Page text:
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What is Ginseng?


What is Ginseng?

Ginseng is a plant that has been used in traditional medicine in Far Eastern countries for many years. Ginseng, which is widely preferred in the use of herbal products, has effects that increase resistance to stress.

What is Ginseng? What are the benefits?

Ginseng is a plant that has been used in traditional medicine in Far Eastern countries for many years. Ginseng, which is widely preferred in the use of herbal products, has effects that increase resistance to stress. They are known as “adaptogenic” products because they increase resistance to physical, biological and chemical stress. In addition, it can be shown to have effects such as reducing fatigue, supporting physical endurance, increasing physical and mental capacity and anti-aging. These effects are provided by “ginsenosides”, one of the components of ginseng. Ginsenosides are compounds that may exhibit antioxidant, anti-inflammatory and anticancer properties. In addition to its most well-known type, Asian/Korean (Panax ginseng) ginseng, it has different species such as Siberian ginseng (Eleutherococcus senticosus) and American ginseng (Panax quinquefolius). These types have their own unique properties and effects. Asian ginseng helps improve immune and psychological functions, as well as diabetes-related disorders. Asian ginseng, grown in Korea, China and Russia, has been used in the treatment of weakness, fatigue and some health problems from past to present. One of the most important points to consider about Ginseng is that it interacts with medications. Caution is advised when used together with warfarin, insulin, caffeine, phenelzine and oral hypoglycemic agents. Ginseng used in excessive amounts may cause some side effects. Complications such as nausea, diarrhea, hypertension, hypotension, euphoria, headache, insomnia and vaginal bleeding may occur at high doses. These side effects are generally mild and reversible (1, 2).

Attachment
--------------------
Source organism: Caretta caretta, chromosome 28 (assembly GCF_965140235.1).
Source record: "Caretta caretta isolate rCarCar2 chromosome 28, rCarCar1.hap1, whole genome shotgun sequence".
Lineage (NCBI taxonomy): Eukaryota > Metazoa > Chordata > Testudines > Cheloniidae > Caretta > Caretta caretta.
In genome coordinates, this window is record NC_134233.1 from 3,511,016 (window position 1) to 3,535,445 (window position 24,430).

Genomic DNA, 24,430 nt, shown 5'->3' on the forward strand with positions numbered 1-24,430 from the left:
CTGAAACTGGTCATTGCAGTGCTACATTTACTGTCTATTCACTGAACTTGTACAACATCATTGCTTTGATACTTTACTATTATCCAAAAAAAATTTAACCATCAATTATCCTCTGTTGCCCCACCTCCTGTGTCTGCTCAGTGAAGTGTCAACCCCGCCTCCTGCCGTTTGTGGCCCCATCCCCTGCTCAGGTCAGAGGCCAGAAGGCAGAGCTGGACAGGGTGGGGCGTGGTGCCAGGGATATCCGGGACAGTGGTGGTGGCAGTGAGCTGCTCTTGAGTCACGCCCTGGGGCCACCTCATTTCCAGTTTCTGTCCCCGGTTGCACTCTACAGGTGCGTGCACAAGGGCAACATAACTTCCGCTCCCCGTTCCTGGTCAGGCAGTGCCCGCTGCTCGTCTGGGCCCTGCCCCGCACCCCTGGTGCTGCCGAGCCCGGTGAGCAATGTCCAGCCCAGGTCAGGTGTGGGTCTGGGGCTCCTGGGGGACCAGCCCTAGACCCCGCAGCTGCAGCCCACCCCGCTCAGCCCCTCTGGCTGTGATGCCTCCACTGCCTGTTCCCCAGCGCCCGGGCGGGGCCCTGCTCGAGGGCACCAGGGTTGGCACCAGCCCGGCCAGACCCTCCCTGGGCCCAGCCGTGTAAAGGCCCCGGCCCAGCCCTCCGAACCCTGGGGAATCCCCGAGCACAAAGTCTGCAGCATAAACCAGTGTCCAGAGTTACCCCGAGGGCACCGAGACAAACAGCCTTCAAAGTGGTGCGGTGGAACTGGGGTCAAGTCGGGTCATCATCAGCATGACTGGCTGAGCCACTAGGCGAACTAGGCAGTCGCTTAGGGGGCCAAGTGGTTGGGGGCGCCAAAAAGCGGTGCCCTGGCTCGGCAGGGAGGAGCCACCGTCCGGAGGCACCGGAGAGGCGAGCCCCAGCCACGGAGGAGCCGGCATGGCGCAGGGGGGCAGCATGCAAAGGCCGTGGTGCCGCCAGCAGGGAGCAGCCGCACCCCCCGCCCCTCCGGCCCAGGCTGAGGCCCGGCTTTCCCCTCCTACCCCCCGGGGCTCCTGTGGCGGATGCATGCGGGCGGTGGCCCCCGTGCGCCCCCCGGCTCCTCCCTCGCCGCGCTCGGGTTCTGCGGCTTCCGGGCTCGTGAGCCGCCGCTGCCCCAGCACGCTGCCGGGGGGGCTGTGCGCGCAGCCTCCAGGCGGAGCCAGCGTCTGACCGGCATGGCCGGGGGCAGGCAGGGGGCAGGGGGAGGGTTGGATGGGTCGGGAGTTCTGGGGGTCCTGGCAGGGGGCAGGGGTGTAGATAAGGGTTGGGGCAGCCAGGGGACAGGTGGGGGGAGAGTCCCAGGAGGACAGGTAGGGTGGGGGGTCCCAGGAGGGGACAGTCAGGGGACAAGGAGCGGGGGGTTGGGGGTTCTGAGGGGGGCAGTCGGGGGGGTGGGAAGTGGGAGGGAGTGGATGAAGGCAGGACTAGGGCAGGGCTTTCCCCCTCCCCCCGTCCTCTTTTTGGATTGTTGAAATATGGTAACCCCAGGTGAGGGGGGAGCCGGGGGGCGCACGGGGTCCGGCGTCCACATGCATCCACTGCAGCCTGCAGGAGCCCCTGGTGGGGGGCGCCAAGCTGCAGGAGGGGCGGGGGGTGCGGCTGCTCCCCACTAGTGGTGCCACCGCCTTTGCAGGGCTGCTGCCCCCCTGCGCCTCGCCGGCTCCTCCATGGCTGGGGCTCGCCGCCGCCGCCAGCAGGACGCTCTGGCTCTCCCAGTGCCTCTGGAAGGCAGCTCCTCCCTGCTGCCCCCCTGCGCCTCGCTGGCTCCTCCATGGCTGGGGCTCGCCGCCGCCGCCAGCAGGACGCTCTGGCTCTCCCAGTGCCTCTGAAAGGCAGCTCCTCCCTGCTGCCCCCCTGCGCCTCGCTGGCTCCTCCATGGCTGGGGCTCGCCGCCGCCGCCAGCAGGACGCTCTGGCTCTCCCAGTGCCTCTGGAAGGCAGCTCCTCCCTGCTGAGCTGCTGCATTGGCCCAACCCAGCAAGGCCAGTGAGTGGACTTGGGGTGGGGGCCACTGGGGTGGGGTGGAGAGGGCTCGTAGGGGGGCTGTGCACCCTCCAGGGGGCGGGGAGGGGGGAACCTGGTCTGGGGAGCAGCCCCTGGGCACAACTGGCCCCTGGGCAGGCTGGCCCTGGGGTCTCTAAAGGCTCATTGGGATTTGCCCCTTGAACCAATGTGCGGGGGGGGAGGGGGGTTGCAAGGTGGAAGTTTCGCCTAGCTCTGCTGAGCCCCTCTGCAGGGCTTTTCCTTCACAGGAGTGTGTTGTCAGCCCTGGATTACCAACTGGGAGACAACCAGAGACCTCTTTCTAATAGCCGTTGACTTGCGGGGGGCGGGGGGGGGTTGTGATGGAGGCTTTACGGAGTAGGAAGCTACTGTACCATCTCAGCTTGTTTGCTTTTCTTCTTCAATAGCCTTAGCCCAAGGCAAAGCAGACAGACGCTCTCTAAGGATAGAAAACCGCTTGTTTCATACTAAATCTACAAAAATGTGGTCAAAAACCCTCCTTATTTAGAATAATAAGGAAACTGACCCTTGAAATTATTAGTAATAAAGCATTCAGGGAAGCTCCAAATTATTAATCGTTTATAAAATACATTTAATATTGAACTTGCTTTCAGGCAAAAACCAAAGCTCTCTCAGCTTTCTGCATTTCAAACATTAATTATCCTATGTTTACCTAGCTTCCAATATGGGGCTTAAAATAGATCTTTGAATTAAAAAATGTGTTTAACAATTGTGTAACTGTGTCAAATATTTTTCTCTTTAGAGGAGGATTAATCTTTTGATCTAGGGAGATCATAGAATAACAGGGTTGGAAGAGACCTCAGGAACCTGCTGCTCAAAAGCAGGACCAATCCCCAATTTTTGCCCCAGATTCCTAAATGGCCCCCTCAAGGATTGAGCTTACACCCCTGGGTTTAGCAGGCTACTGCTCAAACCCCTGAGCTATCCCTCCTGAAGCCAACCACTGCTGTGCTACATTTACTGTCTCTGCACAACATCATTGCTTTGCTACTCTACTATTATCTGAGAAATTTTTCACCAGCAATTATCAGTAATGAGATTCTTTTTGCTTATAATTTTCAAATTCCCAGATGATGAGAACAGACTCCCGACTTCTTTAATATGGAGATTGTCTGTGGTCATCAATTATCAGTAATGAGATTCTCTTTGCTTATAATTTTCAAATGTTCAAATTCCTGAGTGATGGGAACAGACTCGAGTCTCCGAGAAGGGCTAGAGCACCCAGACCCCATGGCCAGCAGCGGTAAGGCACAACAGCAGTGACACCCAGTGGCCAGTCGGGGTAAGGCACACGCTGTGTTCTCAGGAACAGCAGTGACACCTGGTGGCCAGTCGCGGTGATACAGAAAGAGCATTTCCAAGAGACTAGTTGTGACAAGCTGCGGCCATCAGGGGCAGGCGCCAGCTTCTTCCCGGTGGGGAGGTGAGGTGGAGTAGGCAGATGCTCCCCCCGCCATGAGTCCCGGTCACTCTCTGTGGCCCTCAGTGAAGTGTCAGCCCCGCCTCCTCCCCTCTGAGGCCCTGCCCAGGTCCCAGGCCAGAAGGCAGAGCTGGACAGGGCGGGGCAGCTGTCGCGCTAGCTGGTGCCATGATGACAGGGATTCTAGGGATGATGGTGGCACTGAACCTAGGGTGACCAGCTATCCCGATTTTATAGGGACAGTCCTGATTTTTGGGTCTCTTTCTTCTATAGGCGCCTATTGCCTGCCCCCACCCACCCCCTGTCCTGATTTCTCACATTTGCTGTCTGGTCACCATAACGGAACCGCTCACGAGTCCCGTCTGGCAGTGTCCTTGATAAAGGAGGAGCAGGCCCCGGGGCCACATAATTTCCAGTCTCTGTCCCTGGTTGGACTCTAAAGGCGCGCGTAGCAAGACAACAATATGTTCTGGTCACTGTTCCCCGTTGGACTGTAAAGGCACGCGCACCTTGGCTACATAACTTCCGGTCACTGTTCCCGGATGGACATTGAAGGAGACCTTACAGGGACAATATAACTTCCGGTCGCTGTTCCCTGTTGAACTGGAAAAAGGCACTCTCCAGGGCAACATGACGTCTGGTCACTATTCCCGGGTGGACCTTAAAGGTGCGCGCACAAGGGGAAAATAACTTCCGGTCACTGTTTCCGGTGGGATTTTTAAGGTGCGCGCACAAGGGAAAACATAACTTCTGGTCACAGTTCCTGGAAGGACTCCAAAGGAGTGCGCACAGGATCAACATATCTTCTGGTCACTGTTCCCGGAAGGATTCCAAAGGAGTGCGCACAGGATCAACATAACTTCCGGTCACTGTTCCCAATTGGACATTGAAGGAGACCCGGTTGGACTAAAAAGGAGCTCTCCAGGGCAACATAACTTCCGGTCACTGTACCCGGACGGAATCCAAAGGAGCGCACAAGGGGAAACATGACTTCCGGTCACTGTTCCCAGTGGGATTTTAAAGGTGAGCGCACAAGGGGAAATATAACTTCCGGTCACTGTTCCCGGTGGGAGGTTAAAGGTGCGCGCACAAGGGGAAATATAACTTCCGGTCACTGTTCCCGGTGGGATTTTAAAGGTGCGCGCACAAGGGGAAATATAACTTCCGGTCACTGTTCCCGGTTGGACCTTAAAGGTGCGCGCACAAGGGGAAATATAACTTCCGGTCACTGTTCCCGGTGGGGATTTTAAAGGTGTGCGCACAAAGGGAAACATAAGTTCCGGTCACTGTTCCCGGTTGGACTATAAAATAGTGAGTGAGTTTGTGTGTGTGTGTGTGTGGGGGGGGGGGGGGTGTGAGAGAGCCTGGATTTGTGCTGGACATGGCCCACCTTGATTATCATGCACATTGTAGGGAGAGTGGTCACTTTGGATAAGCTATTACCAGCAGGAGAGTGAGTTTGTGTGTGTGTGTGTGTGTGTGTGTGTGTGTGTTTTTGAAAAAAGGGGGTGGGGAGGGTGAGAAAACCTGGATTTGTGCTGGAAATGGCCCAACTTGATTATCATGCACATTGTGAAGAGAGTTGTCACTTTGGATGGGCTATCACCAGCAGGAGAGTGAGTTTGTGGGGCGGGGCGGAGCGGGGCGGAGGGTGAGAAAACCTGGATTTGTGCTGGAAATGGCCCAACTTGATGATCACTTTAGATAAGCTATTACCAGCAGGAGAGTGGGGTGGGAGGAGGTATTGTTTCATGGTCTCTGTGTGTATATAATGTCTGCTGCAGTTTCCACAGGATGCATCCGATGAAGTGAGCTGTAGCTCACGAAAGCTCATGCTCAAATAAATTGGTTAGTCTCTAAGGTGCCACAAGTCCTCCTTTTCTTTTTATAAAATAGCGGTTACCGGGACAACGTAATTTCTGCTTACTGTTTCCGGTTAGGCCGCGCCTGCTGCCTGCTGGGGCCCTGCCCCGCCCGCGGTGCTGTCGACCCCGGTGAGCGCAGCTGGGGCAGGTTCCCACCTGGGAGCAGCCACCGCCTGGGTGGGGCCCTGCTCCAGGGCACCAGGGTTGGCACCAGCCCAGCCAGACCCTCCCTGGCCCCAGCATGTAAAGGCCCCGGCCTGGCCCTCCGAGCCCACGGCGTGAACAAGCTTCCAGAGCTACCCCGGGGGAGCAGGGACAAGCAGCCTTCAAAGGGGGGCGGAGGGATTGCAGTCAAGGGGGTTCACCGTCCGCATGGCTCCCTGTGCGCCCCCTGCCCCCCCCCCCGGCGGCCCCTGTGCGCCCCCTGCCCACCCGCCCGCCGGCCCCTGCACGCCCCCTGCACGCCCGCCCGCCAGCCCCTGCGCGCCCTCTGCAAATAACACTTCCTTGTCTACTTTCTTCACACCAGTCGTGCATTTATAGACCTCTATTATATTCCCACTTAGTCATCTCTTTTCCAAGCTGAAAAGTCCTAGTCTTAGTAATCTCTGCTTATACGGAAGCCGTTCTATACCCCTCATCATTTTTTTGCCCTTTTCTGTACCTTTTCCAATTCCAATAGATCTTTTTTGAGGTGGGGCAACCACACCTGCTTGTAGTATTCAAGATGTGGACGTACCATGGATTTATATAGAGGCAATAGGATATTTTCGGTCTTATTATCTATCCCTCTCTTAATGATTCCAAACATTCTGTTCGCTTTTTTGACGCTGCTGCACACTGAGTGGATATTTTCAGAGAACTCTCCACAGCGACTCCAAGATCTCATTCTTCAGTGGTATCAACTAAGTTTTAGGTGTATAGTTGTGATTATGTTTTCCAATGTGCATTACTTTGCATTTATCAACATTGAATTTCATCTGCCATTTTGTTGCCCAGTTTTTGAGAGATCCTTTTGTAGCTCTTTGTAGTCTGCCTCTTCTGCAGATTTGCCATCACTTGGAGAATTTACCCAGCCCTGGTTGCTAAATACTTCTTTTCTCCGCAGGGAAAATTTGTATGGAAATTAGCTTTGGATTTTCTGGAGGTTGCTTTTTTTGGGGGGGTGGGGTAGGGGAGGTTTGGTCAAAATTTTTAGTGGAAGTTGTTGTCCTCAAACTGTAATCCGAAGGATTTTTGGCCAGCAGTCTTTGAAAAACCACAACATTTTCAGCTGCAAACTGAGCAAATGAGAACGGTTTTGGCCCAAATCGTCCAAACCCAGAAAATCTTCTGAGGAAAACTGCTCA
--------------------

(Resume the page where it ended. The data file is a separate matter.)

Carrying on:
What is Ginseng?

Ginseng are perennial herbaceous plants that grow wild and cultivated in the Far East. It is 30-50 cm tall, has an erect trunk and is unbranched. The root parts are thicker and branched. It usually hides in tree roots and grows in mixed hardwood areas. Ginseng use has increased worldwide and has become one of the best-selling natural products. Widely used, Asian ginseng is preferred as a treatment for fatigue, weakness, difficulty in concentration, and decreased physical and mental functions.

Ginseng plant contains bioactive compounds in all parts, including its roots. There are 36 different ginsenoside compounds in the roots, stems and leaves, along with amino acids, peptides, vitamins and minerals, phytosterols and essential oils. According to a study, 100 g of ginseng root has approximately 338 kcal of energy, 12.29 g of protein and 70 g of carbohydrates. However, ginseng roots contain certain amounts of:

  • Retinol (vitamin A),
  • Thiamine (vitamin B1),
  • Riboflavin (vitamin B2),
  • Niacin (B3 vitamins),
  • Cobalamin (vitamin B12),
  • Ascorbic acid (vitamin C),
  • Tocopherol (vitamins E),
  • It contains calcium, iron and phosphorus.

The ginsenosides it contains help show anticancer, antidiabetic, antiamnestic, antistress, neuroprotective and immunomodulatory effects (1).

What are the Benefits of Ginseng?

Ginseng is a plant that can be used mainly in the treatment of conditions such as hyperglycemia, hepatosteatosis (fatty liver disease) and hyperlipidemia. The known benefits of ginseng, an adaptogenic nutrient, are given as follows:

  • Since it has regulatory effects on the central nervous system, it helps support physical and cognitive activities.
  • It helps increase resistance to physical, biological and chemical stress.
  • It enables the regulation of cardiovascular capacity and functions.
  • It contributes to strengthening memory and helps facilitate the learning process.
  • It provides improvement and regulation of the activities of the nervous and endocrine (hormones and glands) systems.
  • It has effects on the execution of carbohydrate, protein and fat metabolism.